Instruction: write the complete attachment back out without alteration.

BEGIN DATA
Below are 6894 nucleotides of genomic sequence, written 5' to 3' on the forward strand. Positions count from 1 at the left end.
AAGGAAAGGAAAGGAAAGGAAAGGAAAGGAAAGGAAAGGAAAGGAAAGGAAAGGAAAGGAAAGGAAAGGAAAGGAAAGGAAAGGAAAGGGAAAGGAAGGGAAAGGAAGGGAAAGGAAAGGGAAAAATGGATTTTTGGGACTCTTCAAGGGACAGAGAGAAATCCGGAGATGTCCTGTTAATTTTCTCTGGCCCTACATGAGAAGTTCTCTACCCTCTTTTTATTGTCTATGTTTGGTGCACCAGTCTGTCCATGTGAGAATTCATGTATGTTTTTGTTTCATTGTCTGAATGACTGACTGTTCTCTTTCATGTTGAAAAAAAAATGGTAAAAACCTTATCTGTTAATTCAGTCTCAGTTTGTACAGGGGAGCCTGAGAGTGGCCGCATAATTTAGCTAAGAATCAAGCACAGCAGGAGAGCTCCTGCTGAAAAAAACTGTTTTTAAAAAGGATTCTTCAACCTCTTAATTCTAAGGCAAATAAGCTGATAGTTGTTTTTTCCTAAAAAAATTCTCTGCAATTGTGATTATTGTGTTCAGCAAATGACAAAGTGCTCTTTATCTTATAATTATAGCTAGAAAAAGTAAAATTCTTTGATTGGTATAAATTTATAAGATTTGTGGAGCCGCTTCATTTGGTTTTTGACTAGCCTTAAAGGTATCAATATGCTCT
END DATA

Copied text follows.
Below are 6894 nucleotides of genomic sequence, written 5' to 3' on the forward strand. Positions count from 1 at the left end.
AAGGAAAGGAAAGGAAAGGAAAGGAAAGGAAAGGAAAGGAAAGGAAAGGAAAGGAAAGGAAAGGAAAGGAAAGGAAAGGAAAGGAAAGGGAAAGGAAGGGAAAGGAAGGGAAAGGAAAGGGAAAAATGGATTTTTGGGACTCTTCAAGGGACAGAGAGAAATCCGGAGATGTCCTGTTAATTTTCTCTGGCCCTACATGAGAAGTTCTCTACCCTCTTTTTATTGTCTATGTTTGGTGCACCAGTCTGTCCATGTGAGAATTCATGTATGTTTTTGTTTCATTGTCTGAATGACTGACTGTTCTCTTTCATGTTGAAAAAAAAATGGTAAAAACCTTATCTGTTAATTCAGTCTCAGTTTGTACAGGGGAGCCTGAGAGTGGCCGCATAATTTAGCTAAGAATCAAGCACAGCAGGAGAGCTCCTGCTGAAAAAAACTGTTTTTAAAAAGGATTCTTCAACCTCTTAATTCTAAGGCAAATAAGCTGATAGTTGTTTTTTCCTAAAAAAATTCTCTGCAATTGTGATTATTGTGTTCAGCAAATGACAAAGTGCTCTTTATCTTATAATTATAGCTAGAAAAAGTAAAATTCTTTGATTGGTATAAATTTATAAGATTTGTGGAGCCGCTTCATTTGGTTTTTGACTAGCCTTAAAGGTATCAATATGCTCT